Kohl's Corp., a Wisconsin-based chain of moderately priced department stores that garners praise from both Wall Street and shoppers, is quietly scouting dozens of California locations.
Company executives declined to comment on expansion plans for the 350-store chain, adding that Kohl's has made no specific announcements about California. At this point, the chain's westernmost store is in Denver.
But city officials in Anaheim, Corona, Temecula and Ventura say Kohl's representatives are considering sites in their cities. Lancaster and Riverside civic leaders say representatives of Kohl's have recently reviewed sites there but no longer appear interested.
In Ventura, executives with Pacific Theatres Realty Corp. say Kohl's is close to signing a lease for an 87,000-square-foot anchor store in a proposed 26-acre mall. Construction could begin this spring, said John Manavian, Pacific's director of real estate development. Kohl's is also in discussion for a spot in Pacific's Anaheim shopping center project, Manavian said.
Nancy Martin, Corona's economic development coordinator, said Kohl's representatives and its site consultant, Santa Monica-based Epsteen & Associates, have told her Kohl's is interested in opening two stores in Corona and as many as 35 stores in the region in spring 2003.
"That's what they've repeated out here," she said. "That they're looking to make a big impression in the Southern California market and they want to do it reasonably together. They don't want to trickle in."
That kind of expansion would be consistent with Kohl's previous forays into new areas. The company typically lines up a number of stores in a new market and then hits the competition with a massive media blitz, said Bill Dreher, a retailing industry analyst at FleetBoston Robertson Stephens in New York.
In March and April the chain added 32 stores to the New York, Connecticut and New Jersey region, as part of its 2000 addition of 60 stores nationwide, a Kohl's spokeswoman said.
Kohl's has said it will open 15 stores next year in the Atlanta region, its debut in Georgia, as part of a plan to open 55 to 60 new stores nationwide.
Each time Kohl's has entered a market, the company's stylish stores have meant good news for budget shoppers and new worries for competitors, analysts say. In 1999, Kohl's reported its fourth consecutive year of more than 30% earnings growth.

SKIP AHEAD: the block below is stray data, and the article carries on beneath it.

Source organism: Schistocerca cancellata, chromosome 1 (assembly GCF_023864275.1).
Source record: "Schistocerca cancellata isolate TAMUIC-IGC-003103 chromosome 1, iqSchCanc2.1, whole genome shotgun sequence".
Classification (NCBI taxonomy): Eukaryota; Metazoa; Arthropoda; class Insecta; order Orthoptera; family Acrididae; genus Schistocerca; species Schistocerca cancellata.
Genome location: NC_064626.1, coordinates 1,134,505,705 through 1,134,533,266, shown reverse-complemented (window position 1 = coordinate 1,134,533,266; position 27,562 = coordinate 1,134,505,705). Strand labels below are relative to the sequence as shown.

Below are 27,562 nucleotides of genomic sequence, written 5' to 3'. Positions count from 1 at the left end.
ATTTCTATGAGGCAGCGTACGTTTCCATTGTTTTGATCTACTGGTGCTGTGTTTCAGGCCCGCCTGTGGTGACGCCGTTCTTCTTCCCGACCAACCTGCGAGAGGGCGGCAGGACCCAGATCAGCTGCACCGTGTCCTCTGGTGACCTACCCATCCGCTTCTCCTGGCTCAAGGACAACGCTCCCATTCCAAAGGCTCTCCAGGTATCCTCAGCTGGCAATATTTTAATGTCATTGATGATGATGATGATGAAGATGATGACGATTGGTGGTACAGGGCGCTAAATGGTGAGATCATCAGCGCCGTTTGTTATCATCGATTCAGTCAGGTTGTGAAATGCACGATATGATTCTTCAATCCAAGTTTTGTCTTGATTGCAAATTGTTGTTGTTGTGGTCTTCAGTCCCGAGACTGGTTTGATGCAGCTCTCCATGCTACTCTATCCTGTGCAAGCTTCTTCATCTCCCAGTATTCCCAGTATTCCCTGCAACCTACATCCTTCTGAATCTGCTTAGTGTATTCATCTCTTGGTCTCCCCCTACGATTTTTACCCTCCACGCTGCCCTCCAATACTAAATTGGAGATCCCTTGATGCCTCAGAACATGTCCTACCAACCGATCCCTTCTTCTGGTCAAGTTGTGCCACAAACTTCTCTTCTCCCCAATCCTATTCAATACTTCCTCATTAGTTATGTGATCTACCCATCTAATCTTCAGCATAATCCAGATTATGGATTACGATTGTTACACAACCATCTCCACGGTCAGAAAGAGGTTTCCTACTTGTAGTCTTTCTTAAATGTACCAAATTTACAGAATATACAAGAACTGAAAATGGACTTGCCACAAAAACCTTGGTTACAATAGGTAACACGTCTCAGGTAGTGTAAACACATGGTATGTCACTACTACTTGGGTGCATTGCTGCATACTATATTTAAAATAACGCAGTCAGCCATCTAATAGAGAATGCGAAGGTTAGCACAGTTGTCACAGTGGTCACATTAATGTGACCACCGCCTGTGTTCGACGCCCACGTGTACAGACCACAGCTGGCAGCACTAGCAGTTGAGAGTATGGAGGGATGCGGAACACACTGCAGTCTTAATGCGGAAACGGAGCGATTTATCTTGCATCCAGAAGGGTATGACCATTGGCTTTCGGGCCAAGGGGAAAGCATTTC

Kohl's success seems to disprove the claims of laggards J.C. Penney Co. stores and Target Corp.'s Mervyn's California.
Those chains and others in the moderate range, such as the soon-to-close Montgomery Ward, have said falling sales stem from the stores' difficult niche between expensive department or specialty stores and discount mass merchants.
But Kohl's has thrived in that middle spot, bringing trendy brand-name goods and low prices with an innovative store design that blends mass with class.
"Someone who is not familiar with Kohl's will think they're giving away the store," FleetBoston's Dreher said. "But this is how they operate."
In a Nov. 14 conference call with investors, Kohl's President Kevin Mansell said the chain intends to be a coast-to-coast retailer. Mansell said Kohl's is exploring options in new markets and expects to announce future moves in the Southwest and further into the Northeast.
George Strachan, a Goldman, Sachs & Co. retail industry analyst who covers Kohl's, said he would be surprised if Kohl's begins building in California before 2002.
With an excellent track record for almost immediately pulling new stores to the top of the market, Strachan said, a Kohl's store base here would almost certainly be combined with a Western distribution center, making a California push anything but an overnight endeavor.
Month after month, Strachan has lauded Kohl's better-than-expected performances.
"Most department store execution is based upon mega-brands, with the house labels tucked away in the back," Strachan said. "The advantage Kohl's has is that they've got moderate right up front, that's what they're about and they create excitement around it."
Kohl's also chooses to build smaller stores than much of its competition, concentrating on strip malls or stand-alone sites in heavily shopped areas.
So far, the strategy has worked. Kohl's 1999 sales rose 7.9% in stores open at least a year. Highflying Target stores during that period had sales gains of 5.1%, Federated Department stores reported a 4.4% sales gain and J.C. Penney stores' sales declined by 1.1%.
In November, Kohl's Chief Executive Larry Montgomery said same-store sales were up 11.2% from the same time last year.
Kohl's was founded as a grocery store in the 1920s by Max Kohl of Milwaukee. One of Kohl's sons is three-term Democratic Sen. Herbert Kohl, who also owns the Milwaukee Bucks basketball team.
The chain branched into department stores in 1962 and grew into a hybrid between upscale and discount stores, siphoning shoppers from both ends.
In 1978 the company was bought by BATUS Retail Group, a subsidiary of British-American Tobacco Co., and expanded from 10 to 39 stores in the upper Midwest. In 1986, a group of Kohl's managers and investors bought the chain from BATUS and continued expanding. It went public in 1992 and joined the S&P 500 in 1998.
Mark Sellers, a stock analyst with Morningstar.com, estimates Kohl's can triple its store count to 900 before it saturates its market.
"So since California is its biggest market, that's a very important part of its strategy," Sellers said.
On Friday Kohl's stock (ticker symbol: KSS) closed up 50 cents to $61 on the New York Stock Exchange. It started off the year at $33 a share and its 52-week high was $64.69, hit in July.